If your taste runs toward sushi plucked off little toy boats or sushi sent your way on conveyer belts, sushi you order by computer or drive-through sashimi burritos or sashimi carved off a living sea bass that stares at you as you eat . . . you are living in the right place. There are so many sushi bars in Los Angeles -- and so much demand for sushi -- that experienced chefs reportedly command salaries heretofore paid only to studio electricians and BMW mechanics.
But in the midst of apparent raw-fish plenitude, in a town with both the cheapest and the most expensive sushi restaurants in North America, what's hard to find are great regular-guy sushi bars, places populated neither by tentacle-waving partiers nor by effete crab-brain-eating purists, places that will sell you a California roll if you want one but also take pride in their cured mackerel.
Lately, I've been going a lot to Sushi Gen, one of the most crowded sushi bars in Little Tokyo, a dim, wood-lined place popular with City Hall dudes and local Asian businessmen, Japanese-speaking white guys and families who drive in from the suburbs to shop. Even though nobody is actually lighting up at the low tables that line the walls of the restaurant, Sushi Gen has the festive, hazy look of a smoke-filled saloon. There are cheap teriyaki plates and big bowls of chirashi sushi, salads with radish sprouts and complicated preparations of lobster, sashimi platters and weird boiled things. But it is, of course, at the sushi bar that Sushi Gen really shines.
It is a pleasure to sit at the long bar in the middle of a Friday lunch rush, all flashing knives and sluices of cold water, to watch the chefs whittle sides of tuna down to 200 pieces of sashimi and a heap of what looks a little like cat meat, to strip 100 clams, cut 50 pieces of yellowtail, cause slivers of halibut to leap free from the massive fillet as if they have decided to free themselves of their own accord. And when the chef finally looks up at you after having broken down a bluefin, it almost seems like magic when he seems to anticipate your request, slashes his blade into the heart of the fillet and liberates a few blocky slabs just for you: perfect. (In the evenings, when the chefs have the time to concentrate mostly on their sushi-bar customers, there isn't quite the same illusion of precious, stolen moments.)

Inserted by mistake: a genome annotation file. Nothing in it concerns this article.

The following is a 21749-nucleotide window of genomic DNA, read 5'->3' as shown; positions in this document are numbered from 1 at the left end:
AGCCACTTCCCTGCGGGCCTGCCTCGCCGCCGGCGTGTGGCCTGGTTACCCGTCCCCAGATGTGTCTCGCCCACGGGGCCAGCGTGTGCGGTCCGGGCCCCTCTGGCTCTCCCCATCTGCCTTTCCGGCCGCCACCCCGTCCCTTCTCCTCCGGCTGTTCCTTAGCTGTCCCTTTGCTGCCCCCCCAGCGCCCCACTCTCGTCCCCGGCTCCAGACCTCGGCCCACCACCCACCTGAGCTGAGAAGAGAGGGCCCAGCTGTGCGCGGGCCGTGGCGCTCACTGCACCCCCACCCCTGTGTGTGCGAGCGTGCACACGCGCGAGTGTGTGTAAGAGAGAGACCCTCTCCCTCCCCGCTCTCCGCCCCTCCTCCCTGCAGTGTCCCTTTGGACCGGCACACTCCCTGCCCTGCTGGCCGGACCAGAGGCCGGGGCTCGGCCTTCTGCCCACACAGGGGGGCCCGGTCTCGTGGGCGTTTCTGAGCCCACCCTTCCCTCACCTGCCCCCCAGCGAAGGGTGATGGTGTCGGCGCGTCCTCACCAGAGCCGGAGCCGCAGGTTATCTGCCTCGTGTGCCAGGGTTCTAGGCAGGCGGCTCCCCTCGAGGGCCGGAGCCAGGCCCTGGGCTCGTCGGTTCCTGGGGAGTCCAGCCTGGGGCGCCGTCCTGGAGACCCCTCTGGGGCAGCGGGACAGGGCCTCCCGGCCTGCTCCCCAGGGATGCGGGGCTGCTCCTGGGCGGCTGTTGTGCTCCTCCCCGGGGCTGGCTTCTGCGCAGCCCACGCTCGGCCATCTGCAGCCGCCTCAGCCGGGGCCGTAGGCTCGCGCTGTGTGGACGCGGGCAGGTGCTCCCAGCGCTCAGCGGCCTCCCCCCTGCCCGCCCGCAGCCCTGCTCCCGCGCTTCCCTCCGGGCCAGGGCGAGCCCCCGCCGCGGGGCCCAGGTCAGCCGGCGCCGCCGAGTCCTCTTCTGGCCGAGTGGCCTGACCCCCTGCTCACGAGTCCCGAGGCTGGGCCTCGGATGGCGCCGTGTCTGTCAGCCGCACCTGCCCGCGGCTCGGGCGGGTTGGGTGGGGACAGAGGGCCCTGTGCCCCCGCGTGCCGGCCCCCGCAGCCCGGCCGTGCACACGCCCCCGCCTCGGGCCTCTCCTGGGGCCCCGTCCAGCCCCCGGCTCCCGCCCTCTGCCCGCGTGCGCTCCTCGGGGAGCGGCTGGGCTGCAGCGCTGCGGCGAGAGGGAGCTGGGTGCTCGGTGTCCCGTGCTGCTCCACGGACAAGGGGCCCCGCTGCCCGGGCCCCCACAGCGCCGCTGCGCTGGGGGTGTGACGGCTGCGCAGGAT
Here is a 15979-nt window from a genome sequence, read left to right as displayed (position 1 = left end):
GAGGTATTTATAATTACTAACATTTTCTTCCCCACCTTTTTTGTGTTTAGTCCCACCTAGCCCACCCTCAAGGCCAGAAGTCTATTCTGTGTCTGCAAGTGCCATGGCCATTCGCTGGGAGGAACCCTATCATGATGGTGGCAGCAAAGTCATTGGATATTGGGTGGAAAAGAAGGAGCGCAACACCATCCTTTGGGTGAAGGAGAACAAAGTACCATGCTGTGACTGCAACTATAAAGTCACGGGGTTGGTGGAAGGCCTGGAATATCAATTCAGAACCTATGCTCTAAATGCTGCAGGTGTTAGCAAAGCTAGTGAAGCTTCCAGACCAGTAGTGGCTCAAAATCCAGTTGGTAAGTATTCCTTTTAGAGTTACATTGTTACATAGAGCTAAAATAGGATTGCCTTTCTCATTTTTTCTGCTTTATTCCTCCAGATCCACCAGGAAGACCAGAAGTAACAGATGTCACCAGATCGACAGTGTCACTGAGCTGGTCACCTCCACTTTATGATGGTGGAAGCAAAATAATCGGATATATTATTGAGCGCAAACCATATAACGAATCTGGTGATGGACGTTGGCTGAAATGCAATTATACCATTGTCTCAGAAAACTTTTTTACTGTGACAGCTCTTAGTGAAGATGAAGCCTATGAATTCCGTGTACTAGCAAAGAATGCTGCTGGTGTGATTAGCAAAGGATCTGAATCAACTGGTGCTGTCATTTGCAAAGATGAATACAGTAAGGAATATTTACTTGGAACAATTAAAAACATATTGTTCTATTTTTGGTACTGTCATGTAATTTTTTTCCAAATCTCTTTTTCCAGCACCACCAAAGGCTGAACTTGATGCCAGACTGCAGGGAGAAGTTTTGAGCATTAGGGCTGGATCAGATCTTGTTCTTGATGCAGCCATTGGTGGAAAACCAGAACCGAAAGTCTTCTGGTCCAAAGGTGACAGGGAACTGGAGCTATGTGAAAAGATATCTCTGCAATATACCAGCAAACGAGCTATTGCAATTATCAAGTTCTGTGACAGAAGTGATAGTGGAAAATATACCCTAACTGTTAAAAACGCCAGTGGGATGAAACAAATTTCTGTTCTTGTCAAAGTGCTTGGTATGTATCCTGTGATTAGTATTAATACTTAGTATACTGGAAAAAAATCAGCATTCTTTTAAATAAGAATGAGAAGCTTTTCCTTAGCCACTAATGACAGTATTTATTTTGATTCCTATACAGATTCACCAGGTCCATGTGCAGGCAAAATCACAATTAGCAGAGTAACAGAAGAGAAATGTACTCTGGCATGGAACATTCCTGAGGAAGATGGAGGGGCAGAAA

Sushi Gen has everything you could want from a sushi bar: the white-fleshed albacore tuna, lightly seared at the edges to tighten the sweet flesh; ultrafresh halibut drizzled with sea salt and a few drops of ponzu; cool, unctuous slices of pickled mackerel whose taste practically oozes over the sushi's wasabi bite; crunchy, briny sheets of herring roe; crisp, broiled sea eel.
The nutty, clean, slightly bitter uni is maybe the best sea urchin I've ever had that wasn't attached to its shell -- the stuff is usually too funky for me, but this uni still tastes of the sea. Ankimo, monkfish liver, while lacking a little of the gorgeous luxuriousness of the same preparation at Shibucho, is pure, almost spartan, under its sprinkling of shredded daikon and tart ponzu sauce. And the sushi of giant longneck clam, sliced so thinly that you can count the grains of rice underneath it, is fine.
In the end comes the customary omelet tamago, tender layers of egg knit together tightly as silk. Or possibly the inevitable salmon-skin hand roll, laver rolled around generous lashings of radish sprouts, seeds, rice, gobo root and the crunchy, oily bits of toasted skin itself, then bound at the bottom with a second piece of seaweed so that the juicy mixture won't drip out onto your lap.
Is this transcendent? No.
But it is a good place to eat lunch.